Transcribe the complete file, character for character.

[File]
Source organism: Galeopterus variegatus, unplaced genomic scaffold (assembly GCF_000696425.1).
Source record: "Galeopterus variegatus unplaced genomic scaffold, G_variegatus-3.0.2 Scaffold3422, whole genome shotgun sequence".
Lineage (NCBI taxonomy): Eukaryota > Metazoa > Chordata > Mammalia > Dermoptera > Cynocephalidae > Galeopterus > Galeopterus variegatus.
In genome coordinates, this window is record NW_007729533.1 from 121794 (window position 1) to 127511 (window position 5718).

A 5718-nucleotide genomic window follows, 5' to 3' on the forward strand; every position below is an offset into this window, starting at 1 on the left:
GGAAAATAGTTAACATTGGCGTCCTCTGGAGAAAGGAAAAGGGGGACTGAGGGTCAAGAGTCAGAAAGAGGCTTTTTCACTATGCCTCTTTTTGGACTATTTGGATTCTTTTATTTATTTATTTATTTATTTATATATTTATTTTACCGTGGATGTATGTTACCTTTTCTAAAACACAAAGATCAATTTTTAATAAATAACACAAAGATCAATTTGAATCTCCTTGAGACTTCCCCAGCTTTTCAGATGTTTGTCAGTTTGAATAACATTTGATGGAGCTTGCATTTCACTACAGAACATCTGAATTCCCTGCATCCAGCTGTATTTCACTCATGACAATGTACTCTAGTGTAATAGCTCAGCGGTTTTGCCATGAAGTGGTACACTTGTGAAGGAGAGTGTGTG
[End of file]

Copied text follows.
Source organism: Galeopterus variegatus, unplaced genomic scaffold (assembly GCF_000696425.1).
Source record: "Galeopterus variegatus unplaced genomic scaffold, G_variegatus-3.0.2 Scaffold3422, whole genome shotgun sequence".
Lineage (NCBI taxonomy): Eukaryota > Metazoa > Chordata > Mammalia > Dermoptera > Cynocephalidae > Galeopterus > Galeopterus variegatus.
In genome coordinates, this window is record NW_007729533.1 from 121794 (window position 1) to 127511 (window position 5718).

A 5718-nucleotide genomic window follows, 5' to 3' on the forward strand; every position below is an offset into this window, starting at 1 on the left:
GGAAAATAGTTAACATTGGCGTCCTCTGGAGAAAGGAAAAGGGGGACTGAGGGTCAAGAGTCAGAAAGAGGCTTTTTCACTATGCCTCTTTTTGGACTATTTGGATTCTTTTATTTATTTATTTATTTATTTATATATTTATTTTACCGTGGATGTATGTTACCTTTTCTAAAACACAAAGATCAATTTTTAATAAATAACACAAAGATCAATTTGAATCTCCTTGAGACTTCCCCAGCTTTTCAGATGTTTGTCAGTTTGAATAACATTTGATGGAGCTTGCATTTCACTACAGAACATCTGAATTCCCTGCATCCAGCTGTATTTCACTCATGACAATGTACTCTAGTGTAATAGCTCAGCGGTTTTGCCATGAAGTGGTACACTTGTGAAGGAGAGTGTGTG